Matt Cartwright

Progressives say Trump has no moral ground to call for Omar’s resignation
Congressional Progressive Caucus points out president referring to neo-Nazis as ‘very fine people’ after Charlottesville

Republicans have pushed for Rep. Ilhan Omar to relinquish her seat on the House Foreign Affairs Committee. (Photo By Tom Williams/CQ Roll Call)

Progressives mocked President Donald Trump after his call for Democratic Rep. Ilhan Omar to resign, saying that the president has no moral authority to do so given his record on issues of hate and bigotry.

“As a candidate and now as president, Donald Trump has consistently and unapologetically trafficked in white nationalism, Islamaphobia, sexism and racism,” leaders of the Congressional Progressive Caucus said in a statement Tuesday night. “Americans of all political stripes must reject this transparently cynical effort by President Trump and Congressional Republicans to stifle and intimidate” diverse voices.

Republicans name 55 House Democrats as 2020 targets
A majority of the targets represent districts that backed Trump

Rep. Tom Emmer, R-Minn., chairs the NRCC. (Bill Clark/CQ Roll Call file photo)

Republicans will be targeting 55 House Democrats in 2020, the majority of whom are new members, the National Republican Congressional Committee announced Thursday.

The lengthy target list, shared first with Roll Call, includes all 31 Democrats in districts President Donald Trump carried in 2016. The list also includes 20 districts that Hillary Clinton won in 2016 that were previously represented by Republicans.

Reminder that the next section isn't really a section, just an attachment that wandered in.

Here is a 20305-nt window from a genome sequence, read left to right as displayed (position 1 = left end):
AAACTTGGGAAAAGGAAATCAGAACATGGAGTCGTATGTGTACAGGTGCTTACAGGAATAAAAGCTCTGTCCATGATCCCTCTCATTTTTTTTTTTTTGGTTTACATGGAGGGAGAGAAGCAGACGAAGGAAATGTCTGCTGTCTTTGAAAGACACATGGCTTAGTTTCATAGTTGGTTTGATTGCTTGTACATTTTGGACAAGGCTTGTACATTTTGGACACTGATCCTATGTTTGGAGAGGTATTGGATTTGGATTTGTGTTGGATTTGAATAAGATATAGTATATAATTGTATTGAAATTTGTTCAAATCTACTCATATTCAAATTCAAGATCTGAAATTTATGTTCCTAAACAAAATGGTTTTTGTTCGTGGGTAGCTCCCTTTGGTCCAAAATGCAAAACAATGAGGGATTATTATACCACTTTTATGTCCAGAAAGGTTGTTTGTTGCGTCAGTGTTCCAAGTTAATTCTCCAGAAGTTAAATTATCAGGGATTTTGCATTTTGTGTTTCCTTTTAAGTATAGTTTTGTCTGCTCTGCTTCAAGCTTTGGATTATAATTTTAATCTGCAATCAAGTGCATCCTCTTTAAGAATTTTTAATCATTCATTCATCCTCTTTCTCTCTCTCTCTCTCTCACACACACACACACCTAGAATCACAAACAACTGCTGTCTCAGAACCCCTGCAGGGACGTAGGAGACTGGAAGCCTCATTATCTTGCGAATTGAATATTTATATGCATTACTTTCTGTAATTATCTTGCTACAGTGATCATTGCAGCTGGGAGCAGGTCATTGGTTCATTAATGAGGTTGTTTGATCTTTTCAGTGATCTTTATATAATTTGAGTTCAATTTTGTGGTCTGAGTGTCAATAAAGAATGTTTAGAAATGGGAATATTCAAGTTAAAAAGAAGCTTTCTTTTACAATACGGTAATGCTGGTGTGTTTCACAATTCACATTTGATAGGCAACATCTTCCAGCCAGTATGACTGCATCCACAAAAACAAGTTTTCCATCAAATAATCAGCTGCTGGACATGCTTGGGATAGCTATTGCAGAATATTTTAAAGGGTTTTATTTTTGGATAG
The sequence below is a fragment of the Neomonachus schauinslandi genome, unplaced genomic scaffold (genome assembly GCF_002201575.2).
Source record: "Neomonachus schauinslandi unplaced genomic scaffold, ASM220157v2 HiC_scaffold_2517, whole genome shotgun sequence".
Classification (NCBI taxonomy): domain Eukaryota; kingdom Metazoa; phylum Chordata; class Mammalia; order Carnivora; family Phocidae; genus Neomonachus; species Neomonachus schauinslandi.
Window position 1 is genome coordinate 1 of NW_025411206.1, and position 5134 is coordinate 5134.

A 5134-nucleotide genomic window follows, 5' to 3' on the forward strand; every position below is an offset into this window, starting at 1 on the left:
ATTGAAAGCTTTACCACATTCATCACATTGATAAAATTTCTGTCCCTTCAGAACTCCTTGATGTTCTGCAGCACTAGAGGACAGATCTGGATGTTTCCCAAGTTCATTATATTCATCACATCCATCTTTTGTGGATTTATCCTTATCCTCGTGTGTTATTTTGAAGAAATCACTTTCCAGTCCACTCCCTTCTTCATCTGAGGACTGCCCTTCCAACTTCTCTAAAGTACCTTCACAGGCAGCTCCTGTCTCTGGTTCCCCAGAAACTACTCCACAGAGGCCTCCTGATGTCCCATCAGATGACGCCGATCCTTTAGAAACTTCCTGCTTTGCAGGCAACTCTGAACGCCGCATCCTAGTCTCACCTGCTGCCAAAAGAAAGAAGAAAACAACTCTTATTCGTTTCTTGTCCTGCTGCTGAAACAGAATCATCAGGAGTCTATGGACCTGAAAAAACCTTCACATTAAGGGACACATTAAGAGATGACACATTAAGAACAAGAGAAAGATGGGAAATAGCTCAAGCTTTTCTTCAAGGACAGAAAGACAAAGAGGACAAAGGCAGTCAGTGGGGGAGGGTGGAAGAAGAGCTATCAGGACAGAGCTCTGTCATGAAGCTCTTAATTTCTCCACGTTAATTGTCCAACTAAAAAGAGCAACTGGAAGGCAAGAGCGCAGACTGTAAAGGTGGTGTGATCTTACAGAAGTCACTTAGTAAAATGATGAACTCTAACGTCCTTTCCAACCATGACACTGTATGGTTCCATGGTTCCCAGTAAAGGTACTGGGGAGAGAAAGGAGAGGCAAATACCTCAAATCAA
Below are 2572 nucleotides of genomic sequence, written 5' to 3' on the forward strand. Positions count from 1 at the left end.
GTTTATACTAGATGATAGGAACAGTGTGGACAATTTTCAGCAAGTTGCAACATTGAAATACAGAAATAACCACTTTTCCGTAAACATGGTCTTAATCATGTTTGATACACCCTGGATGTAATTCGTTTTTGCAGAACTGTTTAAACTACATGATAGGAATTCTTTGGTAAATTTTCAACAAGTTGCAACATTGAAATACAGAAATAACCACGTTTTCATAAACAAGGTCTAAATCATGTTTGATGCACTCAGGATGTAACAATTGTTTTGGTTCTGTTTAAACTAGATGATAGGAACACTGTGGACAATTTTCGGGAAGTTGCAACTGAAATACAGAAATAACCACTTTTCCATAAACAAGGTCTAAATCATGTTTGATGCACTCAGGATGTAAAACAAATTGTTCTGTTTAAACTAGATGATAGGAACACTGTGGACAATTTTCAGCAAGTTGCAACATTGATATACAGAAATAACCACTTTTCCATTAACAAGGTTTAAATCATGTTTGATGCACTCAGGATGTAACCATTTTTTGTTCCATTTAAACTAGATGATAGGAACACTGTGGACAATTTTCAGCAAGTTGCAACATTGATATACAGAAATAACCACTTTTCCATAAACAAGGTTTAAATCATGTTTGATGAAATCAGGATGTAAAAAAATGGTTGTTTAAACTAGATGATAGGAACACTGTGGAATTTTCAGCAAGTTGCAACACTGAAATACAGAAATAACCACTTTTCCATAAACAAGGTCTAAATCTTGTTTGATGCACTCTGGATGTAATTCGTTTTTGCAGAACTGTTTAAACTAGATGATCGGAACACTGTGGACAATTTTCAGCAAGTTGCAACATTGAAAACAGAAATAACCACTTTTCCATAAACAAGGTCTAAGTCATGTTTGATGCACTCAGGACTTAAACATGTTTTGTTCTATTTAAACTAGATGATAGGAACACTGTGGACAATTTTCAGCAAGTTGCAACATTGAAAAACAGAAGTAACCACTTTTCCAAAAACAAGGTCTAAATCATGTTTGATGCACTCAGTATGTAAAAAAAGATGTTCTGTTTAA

Democrats identify 44 vulnerable House members to defend in 2020
Almost all the members named to the Democrats’ Frontline Program are freshmen

Virginia Rep. Abigail Spanberger, left, and Michigan Rep. Elissa Slotkin are among the freshmen whom the DCCCC has named to its Frontline program for its most vulnerable incumbents. (Tom Williams/CQ Roll Call file photo)

Democrats made historic gains in the House last fall, and now they need to defend those seats heading into the 2020 election. 

The Democratic Congressional Campaign Committee Thursday named 44 members to its Frontline Program for its most vulnerable incumbents.

Lawmakers introduce bills to crack down on robocalls
Nuisance calls and scams went unmonitored during the shutdown, but harsher penalties could be coming

Jessica Rosenworcel, Commissioner, Federal Communications Commission, said earlier this week “We are not overseeing so many of the things that we do on a day to day basis” during the partial government shutdown. (Bill Clark/CQ Roll Call file photo)